These fire test methods do not provide a basis to compare expected performance under all actual fire conditions, but they do provide a basis for comparison of the response of roof coverings when subjected to fire sources that are described herein.
The test to determine this level of safety is generically called “the burning brand” test, and it uses the three different test modules to determine the classification. You will note that there are three different sizes of “brands” that are being used to determine the resistance to fire from the outside. In my career I have seen brands flying through the air that can meet any of these size comparisons.
For additional information on this concept see: youtube.com/watch?v=HII6Tahfj8M
But, what about that other classification of a Class 1 roof?
A Class 1 roof is a deck assembly that must not only resist fire from an external source, but from an internal source as well. In addition it must address issues of wind uplift resistance, foot traffic on its surface, corrosion resistance, impact resistance, and susceptibility to heat exposure.
What this boils down to is that a Class 1 can be substituted on a building for a Class A, Class B, or a Class C. But, a Class A, B or C cannot be substituted for a Class 1.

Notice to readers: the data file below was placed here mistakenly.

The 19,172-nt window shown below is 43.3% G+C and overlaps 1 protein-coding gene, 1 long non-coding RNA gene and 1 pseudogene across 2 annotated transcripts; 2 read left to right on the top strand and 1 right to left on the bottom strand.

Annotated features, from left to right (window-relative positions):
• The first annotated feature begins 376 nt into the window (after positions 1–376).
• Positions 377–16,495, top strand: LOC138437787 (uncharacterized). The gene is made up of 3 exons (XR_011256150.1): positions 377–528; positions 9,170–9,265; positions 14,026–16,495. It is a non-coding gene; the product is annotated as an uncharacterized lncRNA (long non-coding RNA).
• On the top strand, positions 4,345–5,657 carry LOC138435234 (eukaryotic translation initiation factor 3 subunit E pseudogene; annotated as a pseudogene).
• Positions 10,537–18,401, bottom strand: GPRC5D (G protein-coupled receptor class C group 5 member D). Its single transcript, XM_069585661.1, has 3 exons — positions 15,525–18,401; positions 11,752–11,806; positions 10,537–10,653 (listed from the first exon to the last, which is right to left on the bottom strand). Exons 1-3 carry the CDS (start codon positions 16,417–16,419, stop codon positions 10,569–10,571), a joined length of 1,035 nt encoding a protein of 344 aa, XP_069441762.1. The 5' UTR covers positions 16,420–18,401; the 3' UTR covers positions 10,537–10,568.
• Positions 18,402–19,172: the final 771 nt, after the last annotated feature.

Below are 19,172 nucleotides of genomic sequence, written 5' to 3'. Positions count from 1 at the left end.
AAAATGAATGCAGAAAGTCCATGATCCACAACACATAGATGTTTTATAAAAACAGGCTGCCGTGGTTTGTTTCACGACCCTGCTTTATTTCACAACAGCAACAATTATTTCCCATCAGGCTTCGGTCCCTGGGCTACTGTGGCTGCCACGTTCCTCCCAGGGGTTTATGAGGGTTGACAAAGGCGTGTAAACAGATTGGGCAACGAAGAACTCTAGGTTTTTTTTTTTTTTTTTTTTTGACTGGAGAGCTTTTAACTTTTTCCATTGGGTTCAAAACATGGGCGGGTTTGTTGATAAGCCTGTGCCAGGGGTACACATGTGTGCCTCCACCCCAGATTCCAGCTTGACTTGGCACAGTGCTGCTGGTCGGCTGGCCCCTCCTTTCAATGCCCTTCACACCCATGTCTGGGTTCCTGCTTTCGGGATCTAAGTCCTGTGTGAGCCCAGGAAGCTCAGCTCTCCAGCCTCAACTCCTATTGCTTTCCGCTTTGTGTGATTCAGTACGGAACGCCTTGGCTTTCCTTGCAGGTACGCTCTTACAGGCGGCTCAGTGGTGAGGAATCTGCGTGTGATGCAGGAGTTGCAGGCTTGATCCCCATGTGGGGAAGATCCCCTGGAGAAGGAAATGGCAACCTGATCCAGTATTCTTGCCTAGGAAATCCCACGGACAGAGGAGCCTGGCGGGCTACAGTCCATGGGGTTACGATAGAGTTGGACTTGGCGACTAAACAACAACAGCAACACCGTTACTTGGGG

For additional information on this concept, see: rci-online.org/interface/2006-02-blum.pdf
So, in the final analysis, a roof is a roof, is a roof. Or at least that is what Gertrude Stein might say. But you as a fire prevention professional will know that they aren’t all the same. Some are better at resisting external forces. Others are better at resisting internal forces. And lastly, every one of them has a place in the panoply of options for builders and developers to use. The next step in your conquering the differences is to note that all of them MUST be installed as they are tested if they are going to do the job. And, lastly, they will all perform differently in the real world during a fire. This is not a new body of knowledge. As early as the rebuilding of London in the aftermath of the great London fire September 2, 1666, there was concern over roof construction.
The battle to prevent roofs from being a bigger part of the problem is far from over. See: luminarium.org/encyclopedia/greatfire.htm and iafss.org/publications/frn/369/-1/view.
REFERENCES: 1. Schofield, John. The Building of London: From the Conquest to the Great Fire. British Museum. London 1984.
ABOUT THE AUTHOR: Ronny J. Coleman is currently the president of Fireforceone. He is a past president of the IAFC and CFAI. Over his lifetime, he has received numerous awards including the AFSA’s 1989 Henry S. Parmelee Award, the 2011 Mason Lankford Award from the Congressional Fire Services Institute, and the Tom Brennan Lifetime Achievement Award from Fire Engineering in 2014. He continues as a contributor to the fire service in many ways.
EDITOR’S NOTE: This six-part series will be continued in future issues of Sprinkler Age. Part 1 and Part 2 appeared in the April 2015 and June 2015 issues, respectively.